Probably most noted for his record and album cover designs for Factory Records, Peter Saville was a designer whose career spanned several decades. His early work, in the late 1970s and early 80s, included album covers for several bands on the Factory Records label, but the ones that achieved the highest level of fame were for New Order and Joy Division. The bands that really brought the record label into the spotlight, Saville designed the covers for many of the two groups albums between the years of 1979 and 2005. His work was heavily imbued with original typographic style. He used anything from very basic typefaces, in simple blacks and whites (like some of the Joy division covers), to more complex fonts ( see Pulp’s ‘We Love Life’ album cover).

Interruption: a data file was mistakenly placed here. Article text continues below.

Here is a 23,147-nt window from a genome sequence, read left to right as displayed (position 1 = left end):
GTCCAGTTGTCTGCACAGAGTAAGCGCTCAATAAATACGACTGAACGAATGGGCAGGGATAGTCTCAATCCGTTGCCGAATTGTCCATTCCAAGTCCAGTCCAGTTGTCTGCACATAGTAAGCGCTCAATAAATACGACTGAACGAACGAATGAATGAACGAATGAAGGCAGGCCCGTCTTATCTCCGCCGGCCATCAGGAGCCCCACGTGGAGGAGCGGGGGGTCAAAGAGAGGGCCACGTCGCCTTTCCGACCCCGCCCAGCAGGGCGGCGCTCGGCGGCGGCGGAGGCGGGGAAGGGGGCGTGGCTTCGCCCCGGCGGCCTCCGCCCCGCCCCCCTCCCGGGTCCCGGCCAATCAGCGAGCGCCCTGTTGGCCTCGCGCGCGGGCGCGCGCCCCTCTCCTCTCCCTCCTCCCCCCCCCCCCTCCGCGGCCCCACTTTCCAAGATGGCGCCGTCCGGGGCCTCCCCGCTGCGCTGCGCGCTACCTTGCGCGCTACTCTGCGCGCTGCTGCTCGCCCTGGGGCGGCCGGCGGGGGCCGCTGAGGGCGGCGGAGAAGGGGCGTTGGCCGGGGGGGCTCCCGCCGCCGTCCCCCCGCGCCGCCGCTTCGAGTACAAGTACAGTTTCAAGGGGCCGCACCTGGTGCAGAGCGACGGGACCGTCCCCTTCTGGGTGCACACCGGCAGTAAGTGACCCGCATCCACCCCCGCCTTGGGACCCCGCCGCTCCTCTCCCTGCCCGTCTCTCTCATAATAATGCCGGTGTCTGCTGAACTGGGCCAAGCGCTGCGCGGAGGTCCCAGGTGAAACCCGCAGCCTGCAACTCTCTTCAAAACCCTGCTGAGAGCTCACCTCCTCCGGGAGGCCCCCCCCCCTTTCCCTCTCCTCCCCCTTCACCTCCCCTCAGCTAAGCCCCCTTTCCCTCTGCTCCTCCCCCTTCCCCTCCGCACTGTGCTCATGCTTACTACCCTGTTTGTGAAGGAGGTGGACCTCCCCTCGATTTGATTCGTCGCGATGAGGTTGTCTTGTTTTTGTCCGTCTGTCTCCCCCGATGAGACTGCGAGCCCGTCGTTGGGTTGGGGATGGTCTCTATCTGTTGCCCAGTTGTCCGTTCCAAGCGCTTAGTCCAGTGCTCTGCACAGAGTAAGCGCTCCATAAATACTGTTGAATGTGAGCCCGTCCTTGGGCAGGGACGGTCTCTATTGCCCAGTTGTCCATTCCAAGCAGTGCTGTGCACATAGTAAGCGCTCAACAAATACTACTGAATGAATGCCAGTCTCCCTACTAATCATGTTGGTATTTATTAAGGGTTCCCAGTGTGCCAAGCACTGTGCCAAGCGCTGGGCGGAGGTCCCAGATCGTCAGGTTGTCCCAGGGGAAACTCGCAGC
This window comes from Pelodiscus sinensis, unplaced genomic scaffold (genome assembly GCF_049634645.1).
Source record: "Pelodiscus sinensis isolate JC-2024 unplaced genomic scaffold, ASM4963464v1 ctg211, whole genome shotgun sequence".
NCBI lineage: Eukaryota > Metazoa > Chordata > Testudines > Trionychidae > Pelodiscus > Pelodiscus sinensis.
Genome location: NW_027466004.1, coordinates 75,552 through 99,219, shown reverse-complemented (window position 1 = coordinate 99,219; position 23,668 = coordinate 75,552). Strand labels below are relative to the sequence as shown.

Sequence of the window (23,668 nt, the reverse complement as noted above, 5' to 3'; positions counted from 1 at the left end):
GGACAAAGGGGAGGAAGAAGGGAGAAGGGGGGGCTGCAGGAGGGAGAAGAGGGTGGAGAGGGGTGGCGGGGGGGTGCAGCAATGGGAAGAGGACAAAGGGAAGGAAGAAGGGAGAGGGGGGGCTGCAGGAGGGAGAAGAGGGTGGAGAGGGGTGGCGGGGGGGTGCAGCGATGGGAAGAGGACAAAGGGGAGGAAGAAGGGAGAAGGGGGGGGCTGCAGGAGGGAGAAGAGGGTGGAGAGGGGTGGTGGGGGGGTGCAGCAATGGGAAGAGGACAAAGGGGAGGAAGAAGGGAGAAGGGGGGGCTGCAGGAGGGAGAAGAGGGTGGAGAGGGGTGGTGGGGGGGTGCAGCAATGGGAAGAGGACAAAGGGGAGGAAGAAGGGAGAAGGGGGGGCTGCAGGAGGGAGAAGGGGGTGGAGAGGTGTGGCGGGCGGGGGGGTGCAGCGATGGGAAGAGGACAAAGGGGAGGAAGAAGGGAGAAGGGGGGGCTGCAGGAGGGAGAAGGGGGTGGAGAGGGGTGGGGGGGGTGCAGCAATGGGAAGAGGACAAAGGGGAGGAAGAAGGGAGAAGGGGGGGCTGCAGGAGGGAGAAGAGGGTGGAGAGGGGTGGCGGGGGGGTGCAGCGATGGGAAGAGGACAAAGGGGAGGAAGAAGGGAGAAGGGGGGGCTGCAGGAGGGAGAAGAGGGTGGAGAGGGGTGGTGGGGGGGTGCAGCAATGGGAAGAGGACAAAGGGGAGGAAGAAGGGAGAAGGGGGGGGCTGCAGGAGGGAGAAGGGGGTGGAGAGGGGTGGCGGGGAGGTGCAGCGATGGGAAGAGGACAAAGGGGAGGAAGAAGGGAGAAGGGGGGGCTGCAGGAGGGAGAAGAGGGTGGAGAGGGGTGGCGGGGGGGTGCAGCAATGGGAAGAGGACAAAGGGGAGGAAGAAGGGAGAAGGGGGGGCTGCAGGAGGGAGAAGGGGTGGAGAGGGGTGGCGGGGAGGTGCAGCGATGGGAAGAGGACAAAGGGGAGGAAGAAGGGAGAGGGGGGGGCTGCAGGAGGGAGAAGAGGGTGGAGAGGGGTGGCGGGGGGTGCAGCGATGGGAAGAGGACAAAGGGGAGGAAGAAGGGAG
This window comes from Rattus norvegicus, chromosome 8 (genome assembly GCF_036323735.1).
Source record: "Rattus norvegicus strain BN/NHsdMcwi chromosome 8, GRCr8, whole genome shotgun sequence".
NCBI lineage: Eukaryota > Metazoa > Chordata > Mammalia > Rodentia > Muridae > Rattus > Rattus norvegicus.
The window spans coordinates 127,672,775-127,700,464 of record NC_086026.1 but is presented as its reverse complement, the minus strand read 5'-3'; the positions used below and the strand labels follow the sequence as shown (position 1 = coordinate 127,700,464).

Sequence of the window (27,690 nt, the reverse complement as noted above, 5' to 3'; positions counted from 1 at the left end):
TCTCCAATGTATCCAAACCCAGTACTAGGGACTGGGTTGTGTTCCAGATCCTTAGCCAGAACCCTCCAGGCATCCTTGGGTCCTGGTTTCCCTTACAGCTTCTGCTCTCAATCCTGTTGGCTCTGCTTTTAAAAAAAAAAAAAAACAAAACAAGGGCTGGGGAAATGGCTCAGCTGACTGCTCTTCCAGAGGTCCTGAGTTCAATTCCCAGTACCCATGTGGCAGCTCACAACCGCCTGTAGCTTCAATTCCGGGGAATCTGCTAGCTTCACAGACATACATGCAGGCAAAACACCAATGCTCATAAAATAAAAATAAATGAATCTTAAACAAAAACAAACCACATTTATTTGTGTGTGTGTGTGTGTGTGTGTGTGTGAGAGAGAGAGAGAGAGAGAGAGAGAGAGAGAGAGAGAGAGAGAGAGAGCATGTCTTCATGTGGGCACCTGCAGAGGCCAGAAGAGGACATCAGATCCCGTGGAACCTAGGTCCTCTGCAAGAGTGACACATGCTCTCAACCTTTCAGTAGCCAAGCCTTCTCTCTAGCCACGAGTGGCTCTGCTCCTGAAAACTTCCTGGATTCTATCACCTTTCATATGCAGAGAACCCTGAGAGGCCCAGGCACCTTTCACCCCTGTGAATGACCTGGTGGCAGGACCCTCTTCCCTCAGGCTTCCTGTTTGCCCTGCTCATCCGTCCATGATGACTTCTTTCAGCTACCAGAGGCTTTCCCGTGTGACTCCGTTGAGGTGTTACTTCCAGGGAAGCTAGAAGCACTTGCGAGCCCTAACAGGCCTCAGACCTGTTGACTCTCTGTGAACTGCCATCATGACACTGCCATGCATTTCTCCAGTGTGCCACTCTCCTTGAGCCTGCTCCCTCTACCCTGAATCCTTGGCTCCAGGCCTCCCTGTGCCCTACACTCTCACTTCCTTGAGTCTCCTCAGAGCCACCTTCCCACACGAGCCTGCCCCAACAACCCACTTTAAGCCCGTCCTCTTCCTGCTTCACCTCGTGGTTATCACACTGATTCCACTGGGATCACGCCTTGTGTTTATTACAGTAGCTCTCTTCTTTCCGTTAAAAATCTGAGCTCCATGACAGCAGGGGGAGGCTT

He was notably influenced by the book Pioneers of Modern Typography by Herbert Spencer. The book included information that explained how modern typography had actually developed out of the ideas of 20th century painting, poetry and architecture, and not from the development of the printing industry. After Factory Records he worked for DinDisc, spent three years as a partner at Pentagram, was an art director at Frankfurt Balkind and eventually started his own studio. Throughout his career he has worked in the music industry, creating album covers for bands including Duran Duran, Wham! and Roxy Music.